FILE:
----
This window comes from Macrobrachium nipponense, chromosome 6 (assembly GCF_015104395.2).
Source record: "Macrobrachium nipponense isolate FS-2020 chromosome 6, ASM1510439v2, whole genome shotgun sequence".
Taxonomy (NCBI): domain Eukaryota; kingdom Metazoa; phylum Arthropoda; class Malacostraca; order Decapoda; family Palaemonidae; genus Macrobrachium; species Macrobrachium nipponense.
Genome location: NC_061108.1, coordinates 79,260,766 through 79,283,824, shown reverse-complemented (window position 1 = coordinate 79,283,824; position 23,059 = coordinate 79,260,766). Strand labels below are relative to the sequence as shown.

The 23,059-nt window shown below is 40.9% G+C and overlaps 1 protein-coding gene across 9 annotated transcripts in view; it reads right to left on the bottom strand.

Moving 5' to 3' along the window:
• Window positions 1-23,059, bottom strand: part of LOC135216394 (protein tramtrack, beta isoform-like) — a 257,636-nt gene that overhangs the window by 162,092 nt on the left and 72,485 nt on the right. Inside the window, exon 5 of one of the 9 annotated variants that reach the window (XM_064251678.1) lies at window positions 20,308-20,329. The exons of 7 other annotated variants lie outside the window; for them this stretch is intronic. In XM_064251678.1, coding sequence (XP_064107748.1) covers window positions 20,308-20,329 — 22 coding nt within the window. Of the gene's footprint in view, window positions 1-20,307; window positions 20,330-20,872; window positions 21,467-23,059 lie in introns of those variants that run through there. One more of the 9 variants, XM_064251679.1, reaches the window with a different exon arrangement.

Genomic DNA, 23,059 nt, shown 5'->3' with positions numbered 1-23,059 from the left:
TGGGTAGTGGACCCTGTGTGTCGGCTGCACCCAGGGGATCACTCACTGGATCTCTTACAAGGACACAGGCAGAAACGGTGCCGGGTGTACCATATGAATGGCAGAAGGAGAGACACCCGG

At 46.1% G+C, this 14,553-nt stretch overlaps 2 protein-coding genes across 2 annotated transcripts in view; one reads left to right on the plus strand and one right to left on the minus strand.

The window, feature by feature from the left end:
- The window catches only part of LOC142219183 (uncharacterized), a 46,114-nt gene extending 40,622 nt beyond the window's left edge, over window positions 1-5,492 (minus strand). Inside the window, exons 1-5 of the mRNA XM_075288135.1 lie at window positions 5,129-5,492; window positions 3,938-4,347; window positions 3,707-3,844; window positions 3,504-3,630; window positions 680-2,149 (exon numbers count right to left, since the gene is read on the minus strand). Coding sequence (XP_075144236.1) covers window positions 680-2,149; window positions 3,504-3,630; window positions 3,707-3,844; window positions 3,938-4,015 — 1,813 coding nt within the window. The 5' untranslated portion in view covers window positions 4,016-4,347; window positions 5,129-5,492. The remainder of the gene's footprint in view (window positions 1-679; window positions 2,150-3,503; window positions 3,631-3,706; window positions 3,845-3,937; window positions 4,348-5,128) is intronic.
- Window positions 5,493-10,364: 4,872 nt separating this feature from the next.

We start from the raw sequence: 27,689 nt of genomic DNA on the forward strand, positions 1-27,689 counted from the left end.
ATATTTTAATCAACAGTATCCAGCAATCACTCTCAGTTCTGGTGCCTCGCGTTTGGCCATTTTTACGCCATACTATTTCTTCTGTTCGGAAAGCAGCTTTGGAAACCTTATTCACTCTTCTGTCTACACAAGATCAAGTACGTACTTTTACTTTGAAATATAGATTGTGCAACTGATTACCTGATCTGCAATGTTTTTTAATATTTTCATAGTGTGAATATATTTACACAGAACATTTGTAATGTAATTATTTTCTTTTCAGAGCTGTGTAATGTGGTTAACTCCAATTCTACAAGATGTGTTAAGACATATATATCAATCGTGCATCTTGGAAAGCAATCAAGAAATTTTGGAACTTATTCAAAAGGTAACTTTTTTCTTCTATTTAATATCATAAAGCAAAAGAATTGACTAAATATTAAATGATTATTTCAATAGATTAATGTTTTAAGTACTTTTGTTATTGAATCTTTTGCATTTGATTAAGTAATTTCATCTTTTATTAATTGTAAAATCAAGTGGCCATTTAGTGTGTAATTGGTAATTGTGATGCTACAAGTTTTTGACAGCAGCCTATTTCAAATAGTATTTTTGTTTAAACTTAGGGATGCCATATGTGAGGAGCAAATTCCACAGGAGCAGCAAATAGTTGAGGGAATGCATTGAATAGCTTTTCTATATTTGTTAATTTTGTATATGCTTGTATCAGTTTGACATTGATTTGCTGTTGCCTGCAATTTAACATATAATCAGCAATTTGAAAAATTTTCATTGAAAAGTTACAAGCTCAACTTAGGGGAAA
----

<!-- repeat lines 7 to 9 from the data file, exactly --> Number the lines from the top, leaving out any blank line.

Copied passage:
• Window positions 1-23,059, bottom strand: part of LOC135216394 (protein tramtrack, beta isoform-like) — a 257,636-nt gene that overhangs the window by 162,092 nt on the left and 72,485 nt on the right. Inside the window, exon 5 of one of the 9 annotated variants that reach the window (XM_064251678.1) lies at window positions 20,308-20,329. The exons of 7 other annotated variants lie outside the window; for them this stretch is intronic. In XM_064251678.1, coding sequence (XP_064107748.1) covers window positions 20,308-20,329 — 22 coding nt within the window. Of the gene's footprint in view, window positions 1-20,307; window positions 20,330-20,872; window positions 21,467-23,059 lie in introns of those variants that run through there. One more of the 9 variants, XM_064251679.1, reaches the window with a different exon arrangement.

Genomic DNA, 23,059 nt, shown 5'->3' with positions numbered 1-23,059 from the left:
TGGGTAGTGGACCCTGTGTGTCGGCTGCACCCAGGGGATCACTCACTGGATCTCTTACAAGGACACAGGCAGAAACGGTGCCGGGTGTACCATATGAATGGCAGAAGGAGAGACACCCGG